The Belhar Confession has been adopted by the Reformed Church of America (RCA).

An edited version of this article originally appeared in The Banner entitled: Our Discomfort with the Belhar.


5 thoughts on “A Confession

  1. Some Facebook dialogue on the article:

    Mark Renn: Great article. We’re voting on this in February. I like it. There are a lot of great issues in play in this article.
    01 December at 12:12 · Like

    Rob Toornstra: Bryan, I enjoyed reading your article. However, I think you make a mistaken assumption that seems to undercut much of your premise; you state that the Belhar will tell us how to act in day-to-day life, while the other confessions simply tell us what to think or believe. I’m not sure how you came to that conclusion, since there is much in the HC especially, that spells out particulars of how we ought to live, not least of which being that we are to “do all we can to guard and advance my neighbor’s good name.”

    I appreciate your thoughts though, and even though we disagree on this, I am thankful for your engagement in this issue.
    01 December at 14:12 · Like

    Bryan Berghoef: Rob, thanks for pushing back. You’re right, I do sell the other confessions a bit short with my generalization. I wondered who would be the first to call me out on that. 🙂 But in a short article, it’s hard to get more detailed specifics and sometimes generalizations have to suffice. I still think that the general premise holds – that the Reformation era definitively placed a heavier emphasis on orthodoxy rather than on orthopraxy.
    01 December at 15:11 · Like

    Rob Toornstra: Bryan — I always appreciate the graciousness you show in your answers… so maybe you’ll indulge me if I push back again… 🙂 Do you really think that the Reformers placed more emphasis on doctrine than on practice? Calvin’s Geneva was all about putting faith into action in the public square; it was about getting sewer systems and sanitation for the city. It was about applying the faith in the public square, in all areas ofe life — precisely what the Catholic Church was NOT doing.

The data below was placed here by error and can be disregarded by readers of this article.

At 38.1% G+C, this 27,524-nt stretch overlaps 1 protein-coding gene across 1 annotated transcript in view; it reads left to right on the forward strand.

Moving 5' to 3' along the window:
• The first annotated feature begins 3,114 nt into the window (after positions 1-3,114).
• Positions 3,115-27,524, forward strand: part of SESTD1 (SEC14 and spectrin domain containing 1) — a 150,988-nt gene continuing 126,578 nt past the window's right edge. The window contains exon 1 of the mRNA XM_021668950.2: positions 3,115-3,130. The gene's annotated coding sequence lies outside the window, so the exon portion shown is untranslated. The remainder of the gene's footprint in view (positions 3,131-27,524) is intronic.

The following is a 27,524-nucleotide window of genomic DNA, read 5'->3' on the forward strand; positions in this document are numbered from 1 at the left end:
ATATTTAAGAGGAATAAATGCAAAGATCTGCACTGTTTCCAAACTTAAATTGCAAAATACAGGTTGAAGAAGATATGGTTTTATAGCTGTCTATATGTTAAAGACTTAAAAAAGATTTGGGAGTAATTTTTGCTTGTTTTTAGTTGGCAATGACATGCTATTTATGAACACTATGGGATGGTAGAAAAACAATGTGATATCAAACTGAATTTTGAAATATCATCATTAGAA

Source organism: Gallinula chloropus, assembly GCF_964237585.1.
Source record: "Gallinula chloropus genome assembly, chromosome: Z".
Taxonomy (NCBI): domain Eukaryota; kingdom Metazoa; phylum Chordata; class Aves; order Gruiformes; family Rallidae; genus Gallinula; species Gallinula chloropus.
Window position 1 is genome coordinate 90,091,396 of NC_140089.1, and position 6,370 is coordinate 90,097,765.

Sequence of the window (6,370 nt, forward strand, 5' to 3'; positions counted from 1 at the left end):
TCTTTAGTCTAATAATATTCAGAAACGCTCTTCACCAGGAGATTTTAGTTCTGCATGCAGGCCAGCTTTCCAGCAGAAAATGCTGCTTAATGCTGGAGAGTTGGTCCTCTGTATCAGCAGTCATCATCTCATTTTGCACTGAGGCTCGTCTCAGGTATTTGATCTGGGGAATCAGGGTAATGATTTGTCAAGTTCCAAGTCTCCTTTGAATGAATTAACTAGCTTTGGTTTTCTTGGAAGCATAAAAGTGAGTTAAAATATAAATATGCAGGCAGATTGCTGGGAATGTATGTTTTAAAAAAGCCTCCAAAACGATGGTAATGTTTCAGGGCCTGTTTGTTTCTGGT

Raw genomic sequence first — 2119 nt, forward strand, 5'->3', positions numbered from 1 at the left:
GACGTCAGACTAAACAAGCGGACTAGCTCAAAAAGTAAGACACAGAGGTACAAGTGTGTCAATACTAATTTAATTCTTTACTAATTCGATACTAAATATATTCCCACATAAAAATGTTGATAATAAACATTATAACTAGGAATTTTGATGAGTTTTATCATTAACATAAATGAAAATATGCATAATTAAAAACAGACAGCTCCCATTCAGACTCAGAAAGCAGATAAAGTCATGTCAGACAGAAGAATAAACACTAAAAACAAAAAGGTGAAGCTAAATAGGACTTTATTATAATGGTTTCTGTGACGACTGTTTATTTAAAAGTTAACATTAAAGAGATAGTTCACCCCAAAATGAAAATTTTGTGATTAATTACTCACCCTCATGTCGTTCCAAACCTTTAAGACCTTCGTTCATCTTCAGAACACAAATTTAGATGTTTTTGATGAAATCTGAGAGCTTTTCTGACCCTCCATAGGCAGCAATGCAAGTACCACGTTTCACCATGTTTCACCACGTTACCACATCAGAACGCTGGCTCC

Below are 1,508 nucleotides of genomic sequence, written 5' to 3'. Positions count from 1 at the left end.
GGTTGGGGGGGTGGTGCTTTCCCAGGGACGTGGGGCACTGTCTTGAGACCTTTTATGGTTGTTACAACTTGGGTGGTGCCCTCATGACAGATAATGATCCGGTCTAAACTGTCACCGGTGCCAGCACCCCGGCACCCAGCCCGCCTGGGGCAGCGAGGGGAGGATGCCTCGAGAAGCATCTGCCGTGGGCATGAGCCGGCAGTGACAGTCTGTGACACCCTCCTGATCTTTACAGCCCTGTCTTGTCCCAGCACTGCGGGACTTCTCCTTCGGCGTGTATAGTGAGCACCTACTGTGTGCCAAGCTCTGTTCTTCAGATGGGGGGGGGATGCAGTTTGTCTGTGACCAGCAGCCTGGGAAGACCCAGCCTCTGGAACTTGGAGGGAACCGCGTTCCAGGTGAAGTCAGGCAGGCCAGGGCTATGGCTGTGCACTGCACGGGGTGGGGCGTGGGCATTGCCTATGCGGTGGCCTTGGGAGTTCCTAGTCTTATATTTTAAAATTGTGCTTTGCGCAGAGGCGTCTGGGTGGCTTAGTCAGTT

I grant, though, that historically (in the last 5-75 years?) some churches haven’t done that very well… but I don’;t think that can be blamed on the REformed tradition.

    Thanks again for your thoughts.
    01 December at 15:49 · Like

    Bryan Berghoef: Rob, heavier emphasis doesn’t mean complete absence of the other… and yes, perhaps it is my own experience of how the Reformed heritage gets transmitted today (or as you say, the last 5-75 years) – it was typically about ‘right answers’, and not as often about ‘what do we do about it’. Often the founders of a movement inspire because of their actions (see Jesus, Calvin, Kuyper), while their followers obsess over ‘getting it right’ and turn it into dogma…

    The Hellenistic/Jewish dichotomy I reference in the article begins much much earlier (obviously). Such as the obsession with nailing down a precise christology and other matters in the early councils, which seem so far removed from what we read about in the gospels/acts (note that many of these councils were also outlawing any connection to anything Jewish). Also note rabbinical writings of a similar time frame which go on and on about behavior, and you’ll find very little about nailing down a precise doctrine of God or ‘the Spirit’, or anything like that. Their emphasis also had its faults of course…